All around the world, copper roofs have been in use for millennia. Due to its extreme softness, copper is one of the quietest metal roofing materials. Thanks to improved installation techniques, all metal roofing is now advised to use adequate substrates and insulation to reduce noise from rain or hail at the same level. In optimal conditions, copper is durable and can endure well over 200 years. Additionally, 100% recyclable copper roofs are excellent choices for green roofs. 

Due to its softer nature, copper roofing may be easily damaged in areas where hail or heavy rain is expected. Because copper is a weaker metal, hailstones can easily dent it. Copper has the propensity to expand and shrink in response to temperature changes. While this is manageable with the right panel or shingle, it must be carefully considered when selecting this metal. 


- 100% recyclable
- Quietest metal roofing option
- Long-lasting


- Extremely soft metal
- May be easily dented
- High tendency to expand and contract when temperatures fluctuate

3. Zinc


Zinc is an excellent metal that can endure for over a century and use its patina to mend nicks over time. Due to its innate ability to be easily moulded and manipulated into remarkable shapes, zinc is a choice for commercial applications. Compared to other roofing metals, zinc has a lower melting point. Due to its lower melting point, manufacturing zinc as a building material uses up to one-fourth as much energy as processing steel or copper. Even in comparison to copper or steel, zinc is 100% recyclable and readily available in most local marketplaces, making it a very environmentally friendly material.

The expense and the aesthetic chalking effect of zinc are its two significant drawbacks. Zinc, like copper, needs to be installed by a professional to benefit from its advantages as a building material. Zinc, like most bare metals, will patina into a blue/grey look if left untreated. This frequently produces a chalk residue that many people find unpleasant around regions where water runs.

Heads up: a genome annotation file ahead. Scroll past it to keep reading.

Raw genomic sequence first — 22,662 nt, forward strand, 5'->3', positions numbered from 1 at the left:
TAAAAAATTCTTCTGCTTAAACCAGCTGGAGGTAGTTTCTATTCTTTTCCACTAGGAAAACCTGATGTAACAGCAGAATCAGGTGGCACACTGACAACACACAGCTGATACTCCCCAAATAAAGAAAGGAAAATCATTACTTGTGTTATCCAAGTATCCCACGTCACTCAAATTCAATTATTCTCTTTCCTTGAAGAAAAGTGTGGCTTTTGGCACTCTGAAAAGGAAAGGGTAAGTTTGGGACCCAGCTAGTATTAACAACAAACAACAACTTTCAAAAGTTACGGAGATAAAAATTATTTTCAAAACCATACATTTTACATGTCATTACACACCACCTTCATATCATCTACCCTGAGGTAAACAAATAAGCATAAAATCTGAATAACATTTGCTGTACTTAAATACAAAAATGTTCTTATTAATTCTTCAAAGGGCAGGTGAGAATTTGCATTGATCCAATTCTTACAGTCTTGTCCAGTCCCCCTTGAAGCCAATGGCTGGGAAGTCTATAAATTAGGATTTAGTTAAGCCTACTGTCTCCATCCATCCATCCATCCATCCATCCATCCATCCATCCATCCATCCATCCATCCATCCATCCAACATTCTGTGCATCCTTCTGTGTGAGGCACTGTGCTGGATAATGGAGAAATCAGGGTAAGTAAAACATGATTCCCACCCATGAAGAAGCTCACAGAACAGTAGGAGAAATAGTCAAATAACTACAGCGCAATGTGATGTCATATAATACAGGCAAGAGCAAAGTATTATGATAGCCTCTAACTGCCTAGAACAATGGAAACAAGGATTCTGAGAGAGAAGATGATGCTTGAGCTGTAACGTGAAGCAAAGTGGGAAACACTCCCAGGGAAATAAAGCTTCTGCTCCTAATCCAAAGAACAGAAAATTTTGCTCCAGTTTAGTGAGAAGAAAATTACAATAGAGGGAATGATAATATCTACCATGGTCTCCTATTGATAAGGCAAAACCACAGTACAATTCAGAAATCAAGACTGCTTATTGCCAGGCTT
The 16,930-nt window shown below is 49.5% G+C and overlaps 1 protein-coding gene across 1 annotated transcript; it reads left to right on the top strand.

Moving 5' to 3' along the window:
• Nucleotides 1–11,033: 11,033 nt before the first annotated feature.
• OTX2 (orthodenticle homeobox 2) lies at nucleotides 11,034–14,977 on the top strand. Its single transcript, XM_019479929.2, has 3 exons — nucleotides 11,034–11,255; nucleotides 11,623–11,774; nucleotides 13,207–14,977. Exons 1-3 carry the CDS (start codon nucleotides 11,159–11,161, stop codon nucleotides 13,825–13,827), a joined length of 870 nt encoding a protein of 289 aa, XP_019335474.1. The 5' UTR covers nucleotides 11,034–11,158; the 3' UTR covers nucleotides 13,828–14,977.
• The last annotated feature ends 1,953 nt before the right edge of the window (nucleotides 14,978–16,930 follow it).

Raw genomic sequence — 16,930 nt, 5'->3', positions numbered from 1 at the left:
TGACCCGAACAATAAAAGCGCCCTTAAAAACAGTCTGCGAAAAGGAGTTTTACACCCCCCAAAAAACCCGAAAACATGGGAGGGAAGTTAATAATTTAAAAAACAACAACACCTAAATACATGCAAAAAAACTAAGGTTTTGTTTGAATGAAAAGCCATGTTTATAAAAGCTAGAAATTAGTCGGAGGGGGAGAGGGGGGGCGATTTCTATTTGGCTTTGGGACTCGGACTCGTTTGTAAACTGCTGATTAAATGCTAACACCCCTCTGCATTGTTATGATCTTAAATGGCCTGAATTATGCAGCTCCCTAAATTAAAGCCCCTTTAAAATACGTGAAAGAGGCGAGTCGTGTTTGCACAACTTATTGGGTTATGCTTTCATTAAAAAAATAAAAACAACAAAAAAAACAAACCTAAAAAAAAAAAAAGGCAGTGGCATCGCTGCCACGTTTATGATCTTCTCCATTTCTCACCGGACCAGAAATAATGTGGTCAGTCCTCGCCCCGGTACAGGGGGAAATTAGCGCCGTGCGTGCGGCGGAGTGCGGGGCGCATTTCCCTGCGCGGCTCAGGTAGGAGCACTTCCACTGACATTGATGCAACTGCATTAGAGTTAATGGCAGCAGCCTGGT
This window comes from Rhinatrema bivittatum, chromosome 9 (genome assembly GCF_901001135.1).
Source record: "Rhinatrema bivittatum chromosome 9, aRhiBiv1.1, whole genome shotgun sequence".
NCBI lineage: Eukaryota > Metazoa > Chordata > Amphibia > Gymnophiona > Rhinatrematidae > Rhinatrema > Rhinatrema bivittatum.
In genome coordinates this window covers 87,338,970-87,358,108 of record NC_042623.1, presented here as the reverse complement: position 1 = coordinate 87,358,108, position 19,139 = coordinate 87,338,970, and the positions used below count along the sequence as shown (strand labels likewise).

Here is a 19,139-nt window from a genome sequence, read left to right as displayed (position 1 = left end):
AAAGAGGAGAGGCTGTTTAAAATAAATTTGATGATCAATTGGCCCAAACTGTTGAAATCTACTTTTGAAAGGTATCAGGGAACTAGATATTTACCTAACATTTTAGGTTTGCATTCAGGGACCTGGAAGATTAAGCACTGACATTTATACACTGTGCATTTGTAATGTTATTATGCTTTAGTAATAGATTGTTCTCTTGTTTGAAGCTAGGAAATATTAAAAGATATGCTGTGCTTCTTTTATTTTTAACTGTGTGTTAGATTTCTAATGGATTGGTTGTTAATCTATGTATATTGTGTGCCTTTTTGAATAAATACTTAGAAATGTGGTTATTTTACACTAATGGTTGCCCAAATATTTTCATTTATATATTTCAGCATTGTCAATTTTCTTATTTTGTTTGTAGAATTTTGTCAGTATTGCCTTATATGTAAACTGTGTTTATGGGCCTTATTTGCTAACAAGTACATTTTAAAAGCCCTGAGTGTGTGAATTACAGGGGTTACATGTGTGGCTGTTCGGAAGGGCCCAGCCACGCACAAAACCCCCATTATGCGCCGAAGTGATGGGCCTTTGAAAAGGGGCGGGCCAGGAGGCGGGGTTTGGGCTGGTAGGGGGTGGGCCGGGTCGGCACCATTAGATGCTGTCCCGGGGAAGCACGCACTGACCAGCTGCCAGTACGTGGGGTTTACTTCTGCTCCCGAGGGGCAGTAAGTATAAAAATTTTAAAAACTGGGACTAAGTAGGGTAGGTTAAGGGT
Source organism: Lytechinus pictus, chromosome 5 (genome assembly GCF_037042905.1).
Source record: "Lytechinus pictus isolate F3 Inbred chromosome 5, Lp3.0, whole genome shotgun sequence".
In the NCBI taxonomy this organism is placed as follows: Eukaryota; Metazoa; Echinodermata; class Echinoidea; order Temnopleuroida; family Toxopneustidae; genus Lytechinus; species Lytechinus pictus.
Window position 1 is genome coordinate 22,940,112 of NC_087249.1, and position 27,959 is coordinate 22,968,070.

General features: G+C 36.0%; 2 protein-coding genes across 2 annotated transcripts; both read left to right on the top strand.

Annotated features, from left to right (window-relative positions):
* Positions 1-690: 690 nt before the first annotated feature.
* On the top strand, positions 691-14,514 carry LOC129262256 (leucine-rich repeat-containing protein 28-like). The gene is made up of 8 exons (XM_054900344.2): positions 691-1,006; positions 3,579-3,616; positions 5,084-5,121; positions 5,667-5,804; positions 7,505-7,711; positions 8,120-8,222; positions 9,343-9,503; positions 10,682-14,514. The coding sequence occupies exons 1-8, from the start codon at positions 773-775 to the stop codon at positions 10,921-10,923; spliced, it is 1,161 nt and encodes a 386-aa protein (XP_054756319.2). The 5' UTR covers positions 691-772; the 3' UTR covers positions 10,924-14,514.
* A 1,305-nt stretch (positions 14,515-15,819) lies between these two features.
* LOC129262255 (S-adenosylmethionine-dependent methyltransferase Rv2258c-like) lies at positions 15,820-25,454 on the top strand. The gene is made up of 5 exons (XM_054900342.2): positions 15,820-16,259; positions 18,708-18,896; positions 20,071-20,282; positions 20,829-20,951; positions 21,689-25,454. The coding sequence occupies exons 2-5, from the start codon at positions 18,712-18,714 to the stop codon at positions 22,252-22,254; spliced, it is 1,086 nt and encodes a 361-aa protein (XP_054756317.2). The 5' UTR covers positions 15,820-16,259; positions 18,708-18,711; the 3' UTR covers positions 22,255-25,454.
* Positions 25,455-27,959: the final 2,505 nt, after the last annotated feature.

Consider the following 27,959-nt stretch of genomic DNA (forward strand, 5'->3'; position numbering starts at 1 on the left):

- Can be easily manipulated into different shapes
- Low melting point
- Takes less time to process


- Chalking
- Requires expert installation
- Patina process can be slow to occur

4. Steel


An alloy, steel is created from iron and other components. Steel roofing, which is used in every element of construction and has frequently been one of the materials most frequently encountered on a commercial construction site, is increasingly frequently used in residential construction. The majority of the steel we use today is created from recycled materials rather than new, despite the fact that the initial development of steel can be a more energy-intensive process than the creation of a metal like zinc. Steel is really the most recyclable material in the world, making it a very eco-friendly building element.

Over the past 50 years, steel roofing has made significant progress and can now be used to imitate copper, zinc, and other more expensive metal roofing materials. This is accomplished using paint methods that provide a painted outcome that mimics the aged patina of metals like copper, zinc, or even weathered steel. These options are great for remodels, restoration, and new construction projects because they frequently come with lengthy warranties.

The affordability and versatility of steel make it superior to the other materials on this list. Steel has always been the go-to material for commercial and residential buildings due to the higher cost of alternative metals, and this trend seems to continue.


- High level of recyclability
- Slow corrosion process
- Better surface protection


- Can be vulnerable to scratches
- May acquire cut edges from external damage

5. Tin

Metal roofing, steel roofing, or galvanised steel are all used interchangeably with the word "tin roofing." Tin is a sort of metal that isn't frequently used for roofing. Like copper or zinc, tin is an element in and of itself. Tin was first utilised as a canning material, but when alternative materials weren't accessible, rural do-it-yourselfers flattened the material and used it as a shingle. Tin roofing can be easy to install and also cheap, depending on how much roof you want to cover.

In today's modern world, tin roofing usually refers to galvanised steel or aluminium material rather than tin roof sheets. Tin is no longer a popular choice for building materials, and tin roof sheets have disappeared, even though metal still has many applications in science and technology.


- Cheap to acquire
- Easy to install


- No longer used in roofing
- Not as durable as other metal roofing options


These metal roofing options each have strengths and weaknesses. The installer you select, the site of your construction, the metal roofing supplier and the loads and strains it will endure will all play a role in selecting the best metal to utilise for roofing. Always work with skilled roofers and metal roofing supplier who have experience with metal roofing and the particular metal you intend to employ.

27 Sep 2022